Cephalometric evaluations based on radiographs of the skulls and hemimandibles of dissected specimens using a computerized system lead to reliable measurements.19 The distances in this study were similar to those in other studies.17,19,20 A new distanceincisor apex to condylar processwas used to improve the evaluation of the mandibular ramus, and this measurement demonstrated the negative influence of detachment. Mandibular distances between sides were significantly different in all the groups, but the comparison among groups demonstrated no significant differences between the detachment and coronoidotomy groups, both of which were significantly different from sham-operated group.
The effects of coronoidotomy were similar to those of temporal muscle detachment. After coronoidotomy, the sectioned part of the coronoid heals onto mandibular ramus by callus formation.10,11 The effects of muscle reattachment allow new bone formation to envelop the reorganizing tendon,21 and this may have influenced the similar results for the detachment and coronoidotomy groups. To the best of our knowledge, no previous studies in the literature have evaluated this aspect.
It has been reported that the effects of masticatory muscle action on mandibular growth in the angular and condylar processes in rats is intense.22 Similar findings have been reported for pigs, with bone apposition on the posterior, inferior and lateral borders of the mandible.23 In sum, studies have demonstrated that the lateral pterygoid muscle has an effect on the growth of the condylar process,24 the masseter muscle has an effect on the angular process,16 and the temporal muscle has an effect on the growth of both the coronoid process5 and the entire mandibular ramus and body, as demonstrated.
Temporal muscle detachment and coronoidotomy in young rats had the same effects on facial growth. Asymmetry of the mandible was induced and led to shortening of the premaxilla.
1. Tsolakis AI, Spyropoulos MN, Katsavrias E, Alexandridis K. Effects of altered mandibular function on mandibular growth after condylectomy. Eur J Orthod. 1997 Feb;19(1):9-19. [ Links ]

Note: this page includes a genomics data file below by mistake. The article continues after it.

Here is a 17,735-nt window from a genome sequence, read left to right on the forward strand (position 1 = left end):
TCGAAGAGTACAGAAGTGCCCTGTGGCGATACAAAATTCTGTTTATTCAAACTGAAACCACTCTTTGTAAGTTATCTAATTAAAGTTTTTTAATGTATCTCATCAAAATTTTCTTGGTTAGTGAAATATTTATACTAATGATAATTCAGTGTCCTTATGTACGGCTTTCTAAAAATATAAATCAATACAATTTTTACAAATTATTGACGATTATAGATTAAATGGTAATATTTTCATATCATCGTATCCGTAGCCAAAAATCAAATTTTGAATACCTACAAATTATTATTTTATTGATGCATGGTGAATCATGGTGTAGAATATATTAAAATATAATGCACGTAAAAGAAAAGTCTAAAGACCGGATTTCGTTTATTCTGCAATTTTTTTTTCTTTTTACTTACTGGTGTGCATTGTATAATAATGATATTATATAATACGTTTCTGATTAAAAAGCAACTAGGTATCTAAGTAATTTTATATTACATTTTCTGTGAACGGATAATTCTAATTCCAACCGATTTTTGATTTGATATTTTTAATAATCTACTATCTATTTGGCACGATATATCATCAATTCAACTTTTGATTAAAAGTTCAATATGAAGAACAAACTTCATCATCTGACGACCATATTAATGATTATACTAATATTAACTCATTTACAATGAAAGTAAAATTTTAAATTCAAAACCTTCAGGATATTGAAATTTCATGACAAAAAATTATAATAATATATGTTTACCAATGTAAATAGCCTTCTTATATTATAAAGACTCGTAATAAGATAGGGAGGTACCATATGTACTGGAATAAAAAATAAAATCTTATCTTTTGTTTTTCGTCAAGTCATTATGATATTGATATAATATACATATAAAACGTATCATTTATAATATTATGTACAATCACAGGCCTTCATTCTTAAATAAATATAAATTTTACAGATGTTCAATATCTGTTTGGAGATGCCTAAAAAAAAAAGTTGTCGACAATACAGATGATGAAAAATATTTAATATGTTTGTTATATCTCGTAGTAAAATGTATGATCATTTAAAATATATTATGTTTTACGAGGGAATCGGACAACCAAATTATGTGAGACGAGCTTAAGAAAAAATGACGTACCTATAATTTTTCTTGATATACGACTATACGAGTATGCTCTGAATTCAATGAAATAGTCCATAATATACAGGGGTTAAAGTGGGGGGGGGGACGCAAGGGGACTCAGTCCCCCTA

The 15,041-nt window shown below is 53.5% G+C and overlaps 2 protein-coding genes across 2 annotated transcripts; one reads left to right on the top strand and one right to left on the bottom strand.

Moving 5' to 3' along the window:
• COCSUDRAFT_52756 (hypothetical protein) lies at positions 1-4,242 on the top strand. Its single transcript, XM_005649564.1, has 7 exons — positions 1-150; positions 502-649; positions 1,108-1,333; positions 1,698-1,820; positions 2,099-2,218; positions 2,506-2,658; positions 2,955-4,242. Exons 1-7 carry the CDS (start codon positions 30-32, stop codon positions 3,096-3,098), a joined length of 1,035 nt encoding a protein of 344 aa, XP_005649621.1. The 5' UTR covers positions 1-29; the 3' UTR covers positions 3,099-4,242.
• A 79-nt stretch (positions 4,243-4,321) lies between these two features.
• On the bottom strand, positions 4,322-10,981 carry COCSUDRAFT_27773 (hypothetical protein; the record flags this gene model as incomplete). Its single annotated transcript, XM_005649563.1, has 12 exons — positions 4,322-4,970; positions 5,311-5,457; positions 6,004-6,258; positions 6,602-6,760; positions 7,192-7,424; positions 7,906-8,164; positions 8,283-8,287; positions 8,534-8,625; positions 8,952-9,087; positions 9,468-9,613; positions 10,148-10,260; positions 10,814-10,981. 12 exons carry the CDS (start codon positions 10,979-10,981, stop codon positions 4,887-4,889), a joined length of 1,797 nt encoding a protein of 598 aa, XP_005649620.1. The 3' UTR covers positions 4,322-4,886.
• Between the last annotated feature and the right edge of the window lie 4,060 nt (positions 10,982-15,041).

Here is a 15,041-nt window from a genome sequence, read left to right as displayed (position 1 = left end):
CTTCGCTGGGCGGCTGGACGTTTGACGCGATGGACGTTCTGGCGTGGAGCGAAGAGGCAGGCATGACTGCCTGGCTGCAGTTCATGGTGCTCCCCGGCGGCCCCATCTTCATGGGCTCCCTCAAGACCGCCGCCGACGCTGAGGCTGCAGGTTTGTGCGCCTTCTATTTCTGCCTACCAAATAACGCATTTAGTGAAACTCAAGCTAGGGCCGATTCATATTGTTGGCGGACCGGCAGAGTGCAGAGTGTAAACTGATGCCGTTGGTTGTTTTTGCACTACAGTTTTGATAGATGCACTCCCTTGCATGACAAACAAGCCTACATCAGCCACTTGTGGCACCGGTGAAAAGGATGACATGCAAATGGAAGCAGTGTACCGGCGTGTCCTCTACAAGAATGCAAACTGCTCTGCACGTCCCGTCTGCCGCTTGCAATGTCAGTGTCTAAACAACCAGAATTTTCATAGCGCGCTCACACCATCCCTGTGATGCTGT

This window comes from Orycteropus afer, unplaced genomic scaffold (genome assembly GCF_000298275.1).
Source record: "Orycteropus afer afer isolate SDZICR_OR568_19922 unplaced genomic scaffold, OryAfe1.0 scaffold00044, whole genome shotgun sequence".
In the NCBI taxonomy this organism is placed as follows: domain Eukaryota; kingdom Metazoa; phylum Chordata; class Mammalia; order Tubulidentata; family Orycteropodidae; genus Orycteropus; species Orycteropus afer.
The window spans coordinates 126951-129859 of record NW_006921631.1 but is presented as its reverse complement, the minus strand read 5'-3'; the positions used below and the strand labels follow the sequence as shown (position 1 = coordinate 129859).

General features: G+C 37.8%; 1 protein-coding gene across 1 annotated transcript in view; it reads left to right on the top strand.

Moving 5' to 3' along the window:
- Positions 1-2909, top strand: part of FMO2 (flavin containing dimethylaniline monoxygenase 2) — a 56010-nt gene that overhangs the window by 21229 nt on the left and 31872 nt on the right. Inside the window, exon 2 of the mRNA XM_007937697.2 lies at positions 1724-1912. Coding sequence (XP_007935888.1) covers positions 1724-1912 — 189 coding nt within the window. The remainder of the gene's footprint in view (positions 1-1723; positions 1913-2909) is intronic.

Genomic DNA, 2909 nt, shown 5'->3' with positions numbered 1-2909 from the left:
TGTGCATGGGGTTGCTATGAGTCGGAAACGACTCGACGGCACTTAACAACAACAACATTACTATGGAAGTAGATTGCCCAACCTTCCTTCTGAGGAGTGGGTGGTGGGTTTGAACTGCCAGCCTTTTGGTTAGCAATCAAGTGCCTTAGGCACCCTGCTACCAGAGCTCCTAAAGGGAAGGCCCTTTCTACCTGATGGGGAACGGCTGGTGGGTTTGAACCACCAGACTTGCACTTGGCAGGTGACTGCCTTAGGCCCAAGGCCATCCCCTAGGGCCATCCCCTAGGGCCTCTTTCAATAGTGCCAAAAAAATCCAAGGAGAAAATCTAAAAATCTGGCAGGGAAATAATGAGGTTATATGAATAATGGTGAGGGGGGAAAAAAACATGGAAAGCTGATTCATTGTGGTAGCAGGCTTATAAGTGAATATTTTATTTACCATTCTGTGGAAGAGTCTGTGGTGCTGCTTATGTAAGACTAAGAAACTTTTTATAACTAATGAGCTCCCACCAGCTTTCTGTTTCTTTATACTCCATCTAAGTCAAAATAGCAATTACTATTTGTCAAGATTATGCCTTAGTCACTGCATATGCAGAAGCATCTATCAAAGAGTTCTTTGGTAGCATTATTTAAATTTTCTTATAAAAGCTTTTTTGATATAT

2. Luz JGC, Araújo VC. Rotated subcondilar process facture in the growing animal: an experimental study in rats. Int J Oral Maxillofac Surg. 2001Dec;30(6):545-9. [ Links ]
3. Cruz DZ, Rodrigues L, Luz JGC. Effects of detachment and repositioning of the medial pterygoid muscle on the growth of the maxilla and mandible of young rats. Acta Cir Bras. 2009 Mar-Apr;24(2):93-7. [ Links ]
4. Rahme J, el-Danaf A, Chassagne JF, Maxant P, Stricker M, Flot F. [The influence of the masticatory muscles on craniofacial growth. A microsurgical study in the rat]. Rev Stomatol Chir Maxillofac. 1987;88(2):108-15. French. [ Links ]
5. Mavropoulos A, Bresin A, Kiliaridis S. Morphometric analysis of the mandible in growing rats with different masticatory functional demands; adaptation to an upper posterior bite block. Eur J Oral Sci. 2004 Jun; 112(3):259-66. [ Links ]
6. Navarro M, Delgado E, Monje F. Changes in mandibular rotation after muscular resection. Experimental study in rats. Am J Orthod Dentofacial Orthop. 1995 Oct;108(4):367-79. [ Links ]
7. Carter GM, Harkness EM. Alterations to mandibular form following motor denervation of the masseter muscle. An experimental study in the rat. J Anat. 1995 Jun;186(Pt 3):541-8. [ Links ]
8. Hall RE, Orbach S, Landesberg R. Bilateral hyperplasia of the mandibular coronoid processes: A report of two cases. Oral Surg Oral Med Oral Pathol. 1989 Feb;67(2):141-5. [ Links ]